One of the most difficult phone calls that I ever made was when I asked someone to forgive me for the numerous arguments that we had had many years beforehand. Ellen* and I had spent several months together at a school in Israel, and rarely in my life had I felt as at odds with a person as I did with Ellen. It seems as if we had daily encounters and, I can now admit, I held a grudge against her for several years.
Calling Ellen was part of that year’s preparations for Rosh Hashanah. After listening to several lectures about the importance of teshuva, repentance, at this time of year, I wanted to fulfill the requirements of repentance that went beyond regret and promising to change (which always felt to me like the New Year’s Resolutions of December 31).
As important as it is to have plans to improve oneself, teshuva is meant to be rigorous, soul-searching process. The Rambam (Maimonides, Rabbi Moses ben Maimon), who lived in the 12th century in Spain, outlined it in four steps: Recognize the improper behavior. Verbally confess the behavior, since that makes it more real, even to oneself. Recognize the negative effect of that behavior. Resolve not to continue doing such behavior. If that action effected anyone else, however, the second step, verbal confession, becomes that much more difficult. Before one’s errors can be forgiven by God, they must be forgiven by the “victim,” which may bring one to the awkward situation of having to tell someone that you spread a rumor about them (for example).
Intellectually, I understand that I can and should follow these steps anytime I err. Like many, however, I only think of it when I start reading Rosh Hashanah articles or when random friends call to ask my forgiveness for phantom transgressions: “Will you forgive me for anything I might have said or done in the past year to upset you?” How else can one possibly respond except, “Of course, and please forgive me as well.”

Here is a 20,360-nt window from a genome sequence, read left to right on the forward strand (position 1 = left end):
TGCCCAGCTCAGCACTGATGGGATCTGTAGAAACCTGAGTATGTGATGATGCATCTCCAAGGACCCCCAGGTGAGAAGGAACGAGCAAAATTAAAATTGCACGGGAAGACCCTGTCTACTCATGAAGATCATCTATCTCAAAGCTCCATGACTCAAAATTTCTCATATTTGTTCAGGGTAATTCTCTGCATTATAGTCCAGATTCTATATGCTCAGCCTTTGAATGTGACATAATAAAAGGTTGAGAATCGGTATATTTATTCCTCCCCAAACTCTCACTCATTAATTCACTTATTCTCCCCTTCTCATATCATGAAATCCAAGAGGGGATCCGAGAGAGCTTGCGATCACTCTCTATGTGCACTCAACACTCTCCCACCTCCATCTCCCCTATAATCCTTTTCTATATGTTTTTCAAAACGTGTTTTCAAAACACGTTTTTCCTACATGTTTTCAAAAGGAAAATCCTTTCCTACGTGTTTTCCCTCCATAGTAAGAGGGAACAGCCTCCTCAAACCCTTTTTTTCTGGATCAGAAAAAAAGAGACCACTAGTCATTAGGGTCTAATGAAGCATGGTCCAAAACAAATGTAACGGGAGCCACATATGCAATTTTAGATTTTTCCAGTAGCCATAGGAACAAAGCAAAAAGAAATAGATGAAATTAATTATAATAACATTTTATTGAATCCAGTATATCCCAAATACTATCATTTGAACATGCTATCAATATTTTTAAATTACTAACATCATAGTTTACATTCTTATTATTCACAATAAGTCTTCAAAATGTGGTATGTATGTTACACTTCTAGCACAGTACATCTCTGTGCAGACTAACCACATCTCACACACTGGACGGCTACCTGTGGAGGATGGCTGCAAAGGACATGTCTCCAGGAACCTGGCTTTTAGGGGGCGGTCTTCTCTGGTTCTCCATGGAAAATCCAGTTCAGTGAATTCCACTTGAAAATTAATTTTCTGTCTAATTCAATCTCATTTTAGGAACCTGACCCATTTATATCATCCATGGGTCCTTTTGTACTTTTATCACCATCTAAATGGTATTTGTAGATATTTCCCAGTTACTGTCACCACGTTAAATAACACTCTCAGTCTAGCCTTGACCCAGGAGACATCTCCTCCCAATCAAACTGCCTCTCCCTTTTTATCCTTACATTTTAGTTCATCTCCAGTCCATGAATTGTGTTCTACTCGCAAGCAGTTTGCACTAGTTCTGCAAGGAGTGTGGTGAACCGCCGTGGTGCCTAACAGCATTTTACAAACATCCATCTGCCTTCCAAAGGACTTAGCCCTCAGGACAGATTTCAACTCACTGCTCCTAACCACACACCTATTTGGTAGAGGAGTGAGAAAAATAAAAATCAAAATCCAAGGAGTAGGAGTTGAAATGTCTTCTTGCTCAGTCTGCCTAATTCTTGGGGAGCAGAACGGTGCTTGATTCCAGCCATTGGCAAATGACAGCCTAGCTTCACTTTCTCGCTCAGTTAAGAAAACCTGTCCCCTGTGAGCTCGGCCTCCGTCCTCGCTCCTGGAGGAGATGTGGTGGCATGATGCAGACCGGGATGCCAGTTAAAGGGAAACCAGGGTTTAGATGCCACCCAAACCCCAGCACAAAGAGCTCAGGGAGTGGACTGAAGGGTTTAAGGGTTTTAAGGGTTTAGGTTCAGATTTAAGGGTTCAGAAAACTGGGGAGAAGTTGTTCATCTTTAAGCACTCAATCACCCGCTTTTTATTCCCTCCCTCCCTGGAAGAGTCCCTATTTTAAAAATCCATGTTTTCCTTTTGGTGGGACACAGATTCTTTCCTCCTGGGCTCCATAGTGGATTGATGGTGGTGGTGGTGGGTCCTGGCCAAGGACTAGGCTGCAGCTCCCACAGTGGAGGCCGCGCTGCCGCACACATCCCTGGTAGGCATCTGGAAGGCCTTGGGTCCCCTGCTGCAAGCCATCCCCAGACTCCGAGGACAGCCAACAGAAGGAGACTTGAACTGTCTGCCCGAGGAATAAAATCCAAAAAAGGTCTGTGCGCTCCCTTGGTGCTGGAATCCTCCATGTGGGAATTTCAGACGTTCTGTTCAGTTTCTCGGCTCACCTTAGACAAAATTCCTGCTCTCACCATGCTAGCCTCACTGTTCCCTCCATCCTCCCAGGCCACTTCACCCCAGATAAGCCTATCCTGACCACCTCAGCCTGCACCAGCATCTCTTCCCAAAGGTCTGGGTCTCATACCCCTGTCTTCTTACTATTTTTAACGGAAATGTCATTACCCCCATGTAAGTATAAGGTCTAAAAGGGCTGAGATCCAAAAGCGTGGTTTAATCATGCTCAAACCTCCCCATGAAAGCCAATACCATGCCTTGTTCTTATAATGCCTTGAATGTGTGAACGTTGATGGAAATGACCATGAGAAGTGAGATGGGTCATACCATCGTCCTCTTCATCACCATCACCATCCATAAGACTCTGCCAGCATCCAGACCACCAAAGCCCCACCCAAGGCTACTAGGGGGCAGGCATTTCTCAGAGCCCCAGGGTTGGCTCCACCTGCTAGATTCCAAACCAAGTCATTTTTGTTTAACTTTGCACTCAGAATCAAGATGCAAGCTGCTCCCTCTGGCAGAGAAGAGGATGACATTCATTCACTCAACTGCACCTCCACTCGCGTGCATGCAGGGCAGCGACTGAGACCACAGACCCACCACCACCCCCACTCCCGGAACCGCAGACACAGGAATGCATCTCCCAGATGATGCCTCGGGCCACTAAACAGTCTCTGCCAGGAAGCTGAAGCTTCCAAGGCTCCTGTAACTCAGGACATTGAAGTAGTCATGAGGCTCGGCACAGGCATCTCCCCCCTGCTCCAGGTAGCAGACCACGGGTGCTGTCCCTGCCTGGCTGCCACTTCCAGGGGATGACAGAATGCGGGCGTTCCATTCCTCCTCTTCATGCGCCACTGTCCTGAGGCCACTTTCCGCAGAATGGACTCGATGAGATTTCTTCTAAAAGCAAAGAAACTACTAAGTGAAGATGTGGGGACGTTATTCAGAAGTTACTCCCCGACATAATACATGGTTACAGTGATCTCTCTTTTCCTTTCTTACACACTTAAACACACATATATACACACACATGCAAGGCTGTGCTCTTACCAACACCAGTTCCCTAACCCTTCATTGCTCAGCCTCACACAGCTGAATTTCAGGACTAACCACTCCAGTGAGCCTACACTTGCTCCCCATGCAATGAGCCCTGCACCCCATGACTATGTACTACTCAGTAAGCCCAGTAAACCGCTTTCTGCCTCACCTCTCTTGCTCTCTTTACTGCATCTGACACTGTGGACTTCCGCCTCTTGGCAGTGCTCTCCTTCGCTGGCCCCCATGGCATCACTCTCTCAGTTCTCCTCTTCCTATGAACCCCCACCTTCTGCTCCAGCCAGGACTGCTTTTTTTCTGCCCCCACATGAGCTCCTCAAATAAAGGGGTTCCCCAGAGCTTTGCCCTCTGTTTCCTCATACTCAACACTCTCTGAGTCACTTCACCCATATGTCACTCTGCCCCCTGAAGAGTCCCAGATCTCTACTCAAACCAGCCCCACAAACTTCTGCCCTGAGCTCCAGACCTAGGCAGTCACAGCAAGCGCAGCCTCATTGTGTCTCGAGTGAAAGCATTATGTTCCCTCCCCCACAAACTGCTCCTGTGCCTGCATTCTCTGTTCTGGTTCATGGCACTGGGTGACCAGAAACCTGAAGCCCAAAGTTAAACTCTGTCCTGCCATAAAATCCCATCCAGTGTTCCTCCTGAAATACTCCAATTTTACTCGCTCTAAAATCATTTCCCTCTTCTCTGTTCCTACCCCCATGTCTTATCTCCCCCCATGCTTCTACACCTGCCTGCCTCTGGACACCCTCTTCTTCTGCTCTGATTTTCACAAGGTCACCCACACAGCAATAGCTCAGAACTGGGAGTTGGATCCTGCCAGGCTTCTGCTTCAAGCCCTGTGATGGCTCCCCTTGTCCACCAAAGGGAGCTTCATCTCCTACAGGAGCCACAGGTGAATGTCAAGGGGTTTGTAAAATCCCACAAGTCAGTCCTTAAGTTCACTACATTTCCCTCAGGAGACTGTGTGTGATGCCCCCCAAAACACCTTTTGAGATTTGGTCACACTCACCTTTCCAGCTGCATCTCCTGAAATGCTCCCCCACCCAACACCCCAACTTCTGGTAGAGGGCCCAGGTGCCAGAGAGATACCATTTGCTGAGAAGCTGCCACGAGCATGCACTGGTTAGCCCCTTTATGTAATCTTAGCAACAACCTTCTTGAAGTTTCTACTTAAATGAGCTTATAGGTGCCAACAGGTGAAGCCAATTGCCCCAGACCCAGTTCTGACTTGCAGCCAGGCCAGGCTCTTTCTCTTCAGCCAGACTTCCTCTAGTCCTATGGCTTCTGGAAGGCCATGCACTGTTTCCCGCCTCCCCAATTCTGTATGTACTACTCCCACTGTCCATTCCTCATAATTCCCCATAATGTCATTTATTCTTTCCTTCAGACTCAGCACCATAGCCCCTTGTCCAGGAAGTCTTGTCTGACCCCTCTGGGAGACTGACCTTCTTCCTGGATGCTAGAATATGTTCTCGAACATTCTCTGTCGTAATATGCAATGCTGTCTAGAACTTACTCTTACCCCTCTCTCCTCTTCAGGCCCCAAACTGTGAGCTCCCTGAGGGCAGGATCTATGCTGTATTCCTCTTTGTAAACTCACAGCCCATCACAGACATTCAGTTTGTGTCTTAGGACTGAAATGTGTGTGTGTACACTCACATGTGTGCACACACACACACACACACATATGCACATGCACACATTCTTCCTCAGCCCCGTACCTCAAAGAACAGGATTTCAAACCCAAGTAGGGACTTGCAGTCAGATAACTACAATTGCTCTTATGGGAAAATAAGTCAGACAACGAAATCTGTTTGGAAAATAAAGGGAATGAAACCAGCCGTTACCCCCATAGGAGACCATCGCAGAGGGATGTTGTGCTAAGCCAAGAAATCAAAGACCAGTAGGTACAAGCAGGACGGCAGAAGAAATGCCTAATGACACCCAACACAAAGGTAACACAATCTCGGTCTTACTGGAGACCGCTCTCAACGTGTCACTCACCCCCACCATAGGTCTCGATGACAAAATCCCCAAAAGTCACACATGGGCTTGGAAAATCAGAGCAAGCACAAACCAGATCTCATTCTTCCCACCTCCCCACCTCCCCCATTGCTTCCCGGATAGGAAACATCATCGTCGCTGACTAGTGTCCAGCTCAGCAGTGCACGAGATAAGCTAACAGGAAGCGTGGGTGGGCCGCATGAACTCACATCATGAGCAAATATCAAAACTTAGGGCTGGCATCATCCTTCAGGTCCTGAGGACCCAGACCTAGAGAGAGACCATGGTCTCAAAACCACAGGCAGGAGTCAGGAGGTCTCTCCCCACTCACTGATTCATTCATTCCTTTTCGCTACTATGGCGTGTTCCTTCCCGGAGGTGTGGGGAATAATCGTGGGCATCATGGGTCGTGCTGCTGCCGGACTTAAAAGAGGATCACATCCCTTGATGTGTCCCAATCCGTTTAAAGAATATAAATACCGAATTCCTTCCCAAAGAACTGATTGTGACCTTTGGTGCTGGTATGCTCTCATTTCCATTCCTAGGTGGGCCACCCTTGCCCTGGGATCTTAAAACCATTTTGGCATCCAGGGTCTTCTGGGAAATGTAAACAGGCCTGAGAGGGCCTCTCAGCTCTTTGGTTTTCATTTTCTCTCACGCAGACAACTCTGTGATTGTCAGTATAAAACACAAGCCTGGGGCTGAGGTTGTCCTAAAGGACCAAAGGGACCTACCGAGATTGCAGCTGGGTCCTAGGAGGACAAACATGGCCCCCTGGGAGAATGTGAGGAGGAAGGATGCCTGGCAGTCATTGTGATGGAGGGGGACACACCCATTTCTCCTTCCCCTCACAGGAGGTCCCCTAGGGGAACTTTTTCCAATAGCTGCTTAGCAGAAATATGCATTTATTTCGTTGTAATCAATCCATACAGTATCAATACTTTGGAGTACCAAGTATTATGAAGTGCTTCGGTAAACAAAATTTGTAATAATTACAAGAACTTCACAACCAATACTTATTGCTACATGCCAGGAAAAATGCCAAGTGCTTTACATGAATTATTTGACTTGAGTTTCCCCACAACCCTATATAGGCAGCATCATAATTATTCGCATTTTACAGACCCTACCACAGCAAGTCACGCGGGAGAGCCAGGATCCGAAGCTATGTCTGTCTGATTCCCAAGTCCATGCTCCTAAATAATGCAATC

The year that I called Ellen was the year that I resolved to go beyond the platitudes – not, of course, that hollow apologies were ever my intentions. Rather, I often find myself unable to recall whom I might have offended or how. The negativity I felt toward Ellen, however, stayed with me, and I knew I could do something to move forward. So I called, and it was uncomfortable. After all, embarrassing someone while asking their forgiveness becomes a contradiction. In cases when it really will only lead to more hurt and anger, there are some opinions that one should even forgo asking for forgiveness.
The process of teshuva is not a simple one. Like everyone, I often have mixed motives for my behavior. Looking back, I can admit that my desire to contact her had not been completely altruistic. I had wanted to feel like the bigger person. I had wanted her to return my apology with an apology. She didn’t, but by reaching out to seek her forgiveness, I found that I was better able to let go of my own anger towards her. Time passed and, eventually, a friendship formed.
This all occurred many years ago. This year, with Rosh Hashanah only days away, I struggle once again to think of my transgressions. I’ve spoken ill of people. I’ve been short tempered. I’ve been lazy and wasted other people’s time. But I know that by trying to work through this incredible process of teshuva, I will end up a stronger and better me.
*This name has been changed, I think you understand why.
To read more about teshuva during the period of the High Holidays, please visit Jewish Treats.